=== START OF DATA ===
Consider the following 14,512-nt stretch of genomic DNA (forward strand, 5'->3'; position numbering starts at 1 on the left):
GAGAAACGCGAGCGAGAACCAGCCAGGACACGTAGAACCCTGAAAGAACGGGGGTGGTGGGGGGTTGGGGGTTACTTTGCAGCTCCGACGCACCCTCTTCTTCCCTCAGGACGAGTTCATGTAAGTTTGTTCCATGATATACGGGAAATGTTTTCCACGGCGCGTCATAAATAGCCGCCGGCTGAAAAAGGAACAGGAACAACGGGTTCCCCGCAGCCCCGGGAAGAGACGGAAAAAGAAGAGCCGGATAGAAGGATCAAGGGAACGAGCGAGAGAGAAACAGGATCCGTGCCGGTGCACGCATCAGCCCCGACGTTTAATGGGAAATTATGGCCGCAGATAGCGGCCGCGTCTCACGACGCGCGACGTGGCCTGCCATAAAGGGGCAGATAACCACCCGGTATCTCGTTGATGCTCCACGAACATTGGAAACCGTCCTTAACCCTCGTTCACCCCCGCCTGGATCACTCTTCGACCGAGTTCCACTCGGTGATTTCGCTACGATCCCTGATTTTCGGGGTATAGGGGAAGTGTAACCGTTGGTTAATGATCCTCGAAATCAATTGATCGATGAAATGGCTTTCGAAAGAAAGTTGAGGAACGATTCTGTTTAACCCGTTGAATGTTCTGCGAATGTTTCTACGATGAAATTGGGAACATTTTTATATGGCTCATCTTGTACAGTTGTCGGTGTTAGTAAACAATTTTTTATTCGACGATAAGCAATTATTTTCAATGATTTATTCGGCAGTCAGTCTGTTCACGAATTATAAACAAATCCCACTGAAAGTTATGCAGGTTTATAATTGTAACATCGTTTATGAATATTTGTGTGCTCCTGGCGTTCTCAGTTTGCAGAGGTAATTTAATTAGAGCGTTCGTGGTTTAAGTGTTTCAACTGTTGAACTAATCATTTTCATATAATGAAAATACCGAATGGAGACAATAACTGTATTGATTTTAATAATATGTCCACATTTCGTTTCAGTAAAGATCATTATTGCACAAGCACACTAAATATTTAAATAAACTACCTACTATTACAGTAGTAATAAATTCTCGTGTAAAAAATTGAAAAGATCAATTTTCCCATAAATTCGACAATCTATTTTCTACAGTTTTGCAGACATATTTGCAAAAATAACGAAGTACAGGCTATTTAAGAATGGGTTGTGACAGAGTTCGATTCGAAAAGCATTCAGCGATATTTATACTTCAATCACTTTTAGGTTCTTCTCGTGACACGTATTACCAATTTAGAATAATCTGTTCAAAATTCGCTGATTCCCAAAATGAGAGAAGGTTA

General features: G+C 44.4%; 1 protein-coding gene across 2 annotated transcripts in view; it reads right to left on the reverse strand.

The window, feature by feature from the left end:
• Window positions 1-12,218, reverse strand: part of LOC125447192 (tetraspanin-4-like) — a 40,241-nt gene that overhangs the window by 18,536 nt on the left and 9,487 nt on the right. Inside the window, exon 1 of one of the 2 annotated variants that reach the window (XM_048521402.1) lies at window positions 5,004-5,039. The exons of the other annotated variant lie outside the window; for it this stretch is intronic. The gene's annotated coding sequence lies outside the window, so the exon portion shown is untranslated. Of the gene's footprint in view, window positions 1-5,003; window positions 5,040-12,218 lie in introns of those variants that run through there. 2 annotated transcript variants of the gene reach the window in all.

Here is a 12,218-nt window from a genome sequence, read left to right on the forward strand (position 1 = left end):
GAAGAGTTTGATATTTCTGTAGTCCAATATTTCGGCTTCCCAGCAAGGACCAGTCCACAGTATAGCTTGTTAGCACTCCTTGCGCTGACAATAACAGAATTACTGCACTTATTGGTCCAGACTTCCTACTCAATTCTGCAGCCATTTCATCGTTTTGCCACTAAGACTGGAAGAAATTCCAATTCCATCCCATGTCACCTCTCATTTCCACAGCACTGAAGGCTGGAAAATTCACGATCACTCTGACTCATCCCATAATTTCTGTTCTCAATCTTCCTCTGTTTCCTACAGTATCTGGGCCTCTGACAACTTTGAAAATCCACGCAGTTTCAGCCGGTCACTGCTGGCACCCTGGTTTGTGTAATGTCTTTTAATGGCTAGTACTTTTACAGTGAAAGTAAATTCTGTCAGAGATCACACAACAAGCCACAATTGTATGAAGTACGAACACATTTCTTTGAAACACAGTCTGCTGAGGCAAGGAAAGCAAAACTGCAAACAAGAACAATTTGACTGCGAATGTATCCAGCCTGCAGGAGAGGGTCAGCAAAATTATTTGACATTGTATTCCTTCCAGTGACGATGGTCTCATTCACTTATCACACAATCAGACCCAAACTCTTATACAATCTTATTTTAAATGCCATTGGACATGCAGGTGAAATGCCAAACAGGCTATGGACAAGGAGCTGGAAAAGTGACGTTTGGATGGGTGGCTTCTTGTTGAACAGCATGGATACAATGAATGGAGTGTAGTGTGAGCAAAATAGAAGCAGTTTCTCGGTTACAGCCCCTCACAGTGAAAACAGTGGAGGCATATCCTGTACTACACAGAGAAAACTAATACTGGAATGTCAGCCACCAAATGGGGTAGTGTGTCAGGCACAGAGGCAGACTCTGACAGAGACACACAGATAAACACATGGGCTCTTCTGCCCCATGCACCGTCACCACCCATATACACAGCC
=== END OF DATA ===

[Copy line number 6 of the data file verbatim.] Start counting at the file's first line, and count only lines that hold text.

Here is a 12,218-nt window from a genome sequence, read left to right on the forward strand (position 1 = left end):